Why the Russian Aerospace Forces Hit the “Motor Sich” Plant

NEW – May 28, 2022

Despite the acute desire for “decommunisation”, Ukraine for many years exploited everything that remained of the Soviet Union to the bone. The other day, the Russian Defence Ministry announced the destruction of the production workshops of a Russian-Soviet plant which received the name “Motor Sich” after 1991, in the city of Zaporozhye. The company produced engines for Ukrainian military aviation, including unmanned aerial vehicles. The strike was carried out with the help of high-precision air-and sea-based missiles.

Founded in the Russian Empire in 1907, the Zaporizhia Engine-building Plant during the Soviet era provided engines for a huge fleet of Soviet aircraft and helicopters around the world. After the collapse of the Soviet Union, the plant produced, repaired and modernised the existing line of Soviet reserve cars. Nevertheless, 30 years of independence brought the company to the brink of bankruptcy. The only way to preserve “Motor Sich” was through close cooperation with the Russian Federation and integration with its aircraft manufacturing industry. However, as is known, the post-Maidan government of Ukraine banned military-technical cooperation with Russia in 2014.

The “Motor Sich” aircraft manufacturing plant also became famous for its relatively recent litigation between the government of Kiev and a Chinese company. The Chinese invested a lot of money in the plant, hoping to get technology and motors. But in the end, the National Security Council of Ukraine decided to return the enterprise to state ownership. How did this happen? The fact is that the transfer of “Motor Sich” under Chinese control was completely unacceptable for the United States, so the US administration hinted to Kiev about the “illegal nature” of the deal between the plant owner and the Chinese. The new government of Ukraine was completely dependent on Washington, so in 2017, Kiev blocked the transfer of already paid shares of “Motor Sich” to the Chinese side.

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The Beijing government had to stand up for its investor in the enterprise and ask Ukraine to return the $4.5 billion spent. Naturally, the Chinese did not see the money. A little later, the newly elected President Zelensky signed a decree on the complete nationalisation of the “Motor Sich” plant, which finally turned China against the Ukrainian authorities. After that, the Zaporozhye plant was doomed. However, it could still produce aircraft engines for helicopters and drones by inertia for some time. The latter circumstance, with the start of a special military operation in Ukraine, automatically turned the “Motor Sich” plant into one of the priority targets for the Russian Armed Forces.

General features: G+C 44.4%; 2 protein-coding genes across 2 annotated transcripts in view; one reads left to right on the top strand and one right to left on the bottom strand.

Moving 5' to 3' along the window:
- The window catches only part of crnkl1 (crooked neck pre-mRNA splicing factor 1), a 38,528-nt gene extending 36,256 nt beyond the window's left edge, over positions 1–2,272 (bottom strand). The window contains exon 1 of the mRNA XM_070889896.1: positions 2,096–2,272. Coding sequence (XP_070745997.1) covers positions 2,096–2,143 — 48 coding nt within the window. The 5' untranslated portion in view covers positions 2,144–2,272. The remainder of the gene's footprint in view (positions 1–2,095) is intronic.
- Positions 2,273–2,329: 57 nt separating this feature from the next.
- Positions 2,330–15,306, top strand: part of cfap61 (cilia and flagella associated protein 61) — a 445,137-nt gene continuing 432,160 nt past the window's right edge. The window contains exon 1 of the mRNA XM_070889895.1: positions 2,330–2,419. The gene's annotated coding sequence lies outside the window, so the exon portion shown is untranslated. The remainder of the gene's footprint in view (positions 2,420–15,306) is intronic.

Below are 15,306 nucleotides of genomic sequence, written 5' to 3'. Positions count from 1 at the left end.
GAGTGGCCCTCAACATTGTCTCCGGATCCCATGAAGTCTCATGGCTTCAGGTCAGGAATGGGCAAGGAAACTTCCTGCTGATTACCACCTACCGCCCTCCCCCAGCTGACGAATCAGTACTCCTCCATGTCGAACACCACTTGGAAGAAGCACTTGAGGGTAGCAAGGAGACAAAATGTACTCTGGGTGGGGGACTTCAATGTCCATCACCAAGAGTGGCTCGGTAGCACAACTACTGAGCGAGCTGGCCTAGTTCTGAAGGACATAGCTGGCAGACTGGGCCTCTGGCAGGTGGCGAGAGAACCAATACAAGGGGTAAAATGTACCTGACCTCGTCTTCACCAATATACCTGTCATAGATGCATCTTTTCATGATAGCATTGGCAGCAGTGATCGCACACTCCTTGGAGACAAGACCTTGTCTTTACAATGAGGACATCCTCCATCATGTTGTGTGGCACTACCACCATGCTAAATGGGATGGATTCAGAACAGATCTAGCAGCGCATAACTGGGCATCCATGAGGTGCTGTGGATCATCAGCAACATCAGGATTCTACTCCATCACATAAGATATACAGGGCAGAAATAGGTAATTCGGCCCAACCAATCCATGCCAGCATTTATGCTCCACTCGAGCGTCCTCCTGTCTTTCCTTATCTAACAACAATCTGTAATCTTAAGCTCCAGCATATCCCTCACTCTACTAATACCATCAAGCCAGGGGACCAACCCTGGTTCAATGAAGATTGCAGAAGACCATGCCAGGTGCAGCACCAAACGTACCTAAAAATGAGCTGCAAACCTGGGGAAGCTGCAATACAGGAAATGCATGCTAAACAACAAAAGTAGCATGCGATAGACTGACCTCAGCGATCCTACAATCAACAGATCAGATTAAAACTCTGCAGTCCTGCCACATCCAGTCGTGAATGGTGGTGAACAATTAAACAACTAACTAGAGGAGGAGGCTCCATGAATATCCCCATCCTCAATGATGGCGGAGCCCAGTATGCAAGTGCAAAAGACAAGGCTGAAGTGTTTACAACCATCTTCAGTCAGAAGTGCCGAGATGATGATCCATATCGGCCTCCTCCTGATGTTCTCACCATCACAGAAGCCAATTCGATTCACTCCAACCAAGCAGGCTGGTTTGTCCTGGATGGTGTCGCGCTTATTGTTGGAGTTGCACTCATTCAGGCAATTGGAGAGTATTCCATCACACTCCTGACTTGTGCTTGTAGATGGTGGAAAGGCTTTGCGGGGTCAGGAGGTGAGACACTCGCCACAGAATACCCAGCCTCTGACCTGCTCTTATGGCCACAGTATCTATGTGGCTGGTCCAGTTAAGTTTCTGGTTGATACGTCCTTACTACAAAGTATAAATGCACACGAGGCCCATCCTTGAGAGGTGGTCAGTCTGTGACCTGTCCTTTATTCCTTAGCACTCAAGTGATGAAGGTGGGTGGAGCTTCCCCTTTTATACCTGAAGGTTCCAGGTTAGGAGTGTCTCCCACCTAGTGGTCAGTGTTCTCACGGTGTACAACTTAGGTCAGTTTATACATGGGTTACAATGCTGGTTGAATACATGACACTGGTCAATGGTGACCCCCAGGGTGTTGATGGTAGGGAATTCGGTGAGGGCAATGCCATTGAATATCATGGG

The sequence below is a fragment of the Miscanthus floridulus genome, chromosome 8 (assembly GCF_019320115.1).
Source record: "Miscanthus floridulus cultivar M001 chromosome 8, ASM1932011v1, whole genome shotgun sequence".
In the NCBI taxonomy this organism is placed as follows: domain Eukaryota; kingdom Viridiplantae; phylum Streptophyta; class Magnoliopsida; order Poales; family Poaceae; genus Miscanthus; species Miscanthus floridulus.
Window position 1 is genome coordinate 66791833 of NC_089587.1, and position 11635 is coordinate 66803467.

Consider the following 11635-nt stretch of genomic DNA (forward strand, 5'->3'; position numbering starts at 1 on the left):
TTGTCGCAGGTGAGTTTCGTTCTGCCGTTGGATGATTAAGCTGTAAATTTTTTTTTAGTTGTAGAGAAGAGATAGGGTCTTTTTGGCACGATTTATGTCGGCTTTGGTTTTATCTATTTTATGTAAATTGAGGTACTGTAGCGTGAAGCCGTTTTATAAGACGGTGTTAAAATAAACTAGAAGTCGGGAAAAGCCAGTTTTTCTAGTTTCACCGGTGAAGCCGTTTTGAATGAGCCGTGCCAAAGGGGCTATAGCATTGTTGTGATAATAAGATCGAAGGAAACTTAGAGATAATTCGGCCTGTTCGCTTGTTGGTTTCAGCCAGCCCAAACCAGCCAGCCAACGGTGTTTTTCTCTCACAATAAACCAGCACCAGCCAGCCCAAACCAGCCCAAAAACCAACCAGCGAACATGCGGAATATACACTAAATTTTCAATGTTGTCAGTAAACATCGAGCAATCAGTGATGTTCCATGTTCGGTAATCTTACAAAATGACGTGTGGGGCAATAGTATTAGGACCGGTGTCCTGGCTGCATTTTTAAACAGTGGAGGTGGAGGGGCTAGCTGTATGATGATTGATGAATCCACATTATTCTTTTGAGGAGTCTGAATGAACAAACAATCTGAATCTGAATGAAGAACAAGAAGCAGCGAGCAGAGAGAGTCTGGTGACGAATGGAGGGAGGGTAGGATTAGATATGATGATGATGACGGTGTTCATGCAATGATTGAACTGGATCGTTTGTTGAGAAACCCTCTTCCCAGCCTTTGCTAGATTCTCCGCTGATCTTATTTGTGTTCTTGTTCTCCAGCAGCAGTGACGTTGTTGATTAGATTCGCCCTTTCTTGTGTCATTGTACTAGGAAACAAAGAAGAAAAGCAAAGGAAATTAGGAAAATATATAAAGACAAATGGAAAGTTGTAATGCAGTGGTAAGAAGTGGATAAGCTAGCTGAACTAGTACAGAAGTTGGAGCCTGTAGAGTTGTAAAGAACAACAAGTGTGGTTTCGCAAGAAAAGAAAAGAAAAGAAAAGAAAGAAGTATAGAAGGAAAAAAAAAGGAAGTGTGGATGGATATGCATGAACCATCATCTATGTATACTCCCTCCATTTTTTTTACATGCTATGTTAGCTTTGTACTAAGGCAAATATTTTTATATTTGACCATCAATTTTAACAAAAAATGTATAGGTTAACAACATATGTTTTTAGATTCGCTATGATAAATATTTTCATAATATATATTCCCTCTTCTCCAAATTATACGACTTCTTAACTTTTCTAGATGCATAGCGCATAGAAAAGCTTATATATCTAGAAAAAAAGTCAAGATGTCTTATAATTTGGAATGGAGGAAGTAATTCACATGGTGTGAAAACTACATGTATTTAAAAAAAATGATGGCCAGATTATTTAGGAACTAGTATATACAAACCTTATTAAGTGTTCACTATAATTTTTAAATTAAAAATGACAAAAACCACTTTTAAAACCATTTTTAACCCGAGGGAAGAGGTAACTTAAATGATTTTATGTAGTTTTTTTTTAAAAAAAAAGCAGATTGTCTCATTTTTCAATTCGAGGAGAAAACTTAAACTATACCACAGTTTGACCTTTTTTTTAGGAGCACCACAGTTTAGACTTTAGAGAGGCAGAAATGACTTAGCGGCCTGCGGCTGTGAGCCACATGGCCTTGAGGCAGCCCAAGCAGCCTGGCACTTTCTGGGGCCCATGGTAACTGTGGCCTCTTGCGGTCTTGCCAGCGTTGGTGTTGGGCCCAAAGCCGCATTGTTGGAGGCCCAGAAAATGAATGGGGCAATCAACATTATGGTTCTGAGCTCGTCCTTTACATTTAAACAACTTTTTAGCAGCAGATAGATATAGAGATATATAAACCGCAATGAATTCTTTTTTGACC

Here it is worth noting that the Russian military inflicted damage not only on the Ukrainian military-industrial complex, but also hit the Turkish one, and very sensitively. The thing is that the “Motor Sich” plant produced engines for Turkish ATAK II helicopters and Bayraktar attack drones (it was with these drones that the UAF tried to hit Donbass). There is information that the Turks last year ordered 30 AI-450T turboprop aircraft engines for installation on the latest Bayraktar Akinci attack drones, two engines per drone.

In addition, the Russian Defence Ministry reports that at the end of last year, the “Motor Sich” enterprise requested from the Bayraktar drone manufacturer in Turkey the possibility of equipping drones with aerosol spray systems with a capacity of more than 20 litres. With the flight range of such a drone up to 300 km and the equipment of tanks with biological formulations, a real threat of the large-scale use of biological weapons on the territory of Russia could be created. The Russian strike has led to the fact that now the plans of both the Turkish military-industrial complex, and especially the military-industrial complex of the Zelensky regime, will be sharply revised.

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